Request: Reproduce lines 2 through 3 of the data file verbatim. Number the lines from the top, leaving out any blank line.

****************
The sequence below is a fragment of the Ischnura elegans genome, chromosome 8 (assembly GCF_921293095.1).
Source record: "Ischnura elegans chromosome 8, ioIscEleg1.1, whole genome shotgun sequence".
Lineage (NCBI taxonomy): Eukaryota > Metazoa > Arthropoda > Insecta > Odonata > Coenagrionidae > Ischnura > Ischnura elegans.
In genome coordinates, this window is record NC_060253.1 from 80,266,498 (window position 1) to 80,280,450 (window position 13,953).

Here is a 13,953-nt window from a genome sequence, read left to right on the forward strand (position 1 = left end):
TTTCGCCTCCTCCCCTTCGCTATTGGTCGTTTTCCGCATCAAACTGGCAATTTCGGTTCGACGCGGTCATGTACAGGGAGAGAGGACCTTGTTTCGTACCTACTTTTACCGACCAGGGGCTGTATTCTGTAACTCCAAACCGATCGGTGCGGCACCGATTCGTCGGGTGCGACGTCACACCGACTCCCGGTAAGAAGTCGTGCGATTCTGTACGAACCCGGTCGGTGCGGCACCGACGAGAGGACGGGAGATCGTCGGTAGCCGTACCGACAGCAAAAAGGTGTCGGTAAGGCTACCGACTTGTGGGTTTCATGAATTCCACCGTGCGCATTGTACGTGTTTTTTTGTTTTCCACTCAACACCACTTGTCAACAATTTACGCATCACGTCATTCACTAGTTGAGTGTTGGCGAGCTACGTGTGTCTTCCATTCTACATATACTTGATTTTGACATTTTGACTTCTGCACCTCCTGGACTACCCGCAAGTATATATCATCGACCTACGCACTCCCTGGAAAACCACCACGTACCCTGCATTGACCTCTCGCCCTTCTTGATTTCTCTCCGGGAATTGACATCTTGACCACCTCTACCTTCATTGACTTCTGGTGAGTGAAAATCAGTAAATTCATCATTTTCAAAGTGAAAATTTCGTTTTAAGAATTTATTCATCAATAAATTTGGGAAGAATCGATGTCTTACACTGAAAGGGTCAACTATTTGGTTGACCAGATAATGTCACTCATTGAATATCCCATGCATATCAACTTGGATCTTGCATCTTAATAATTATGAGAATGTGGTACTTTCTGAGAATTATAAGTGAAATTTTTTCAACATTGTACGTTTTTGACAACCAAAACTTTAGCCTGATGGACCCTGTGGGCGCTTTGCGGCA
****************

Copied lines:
Source record: "Ischnura elegans chromosome 8, ioIscEleg1.1, whole genome shotgun sequence".
Lineage (NCBI taxonomy): Eukaryota > Metazoa > Arthropoda > Insecta > Odonata > Coenagrionidae > Ischnura > Ischnura elegans.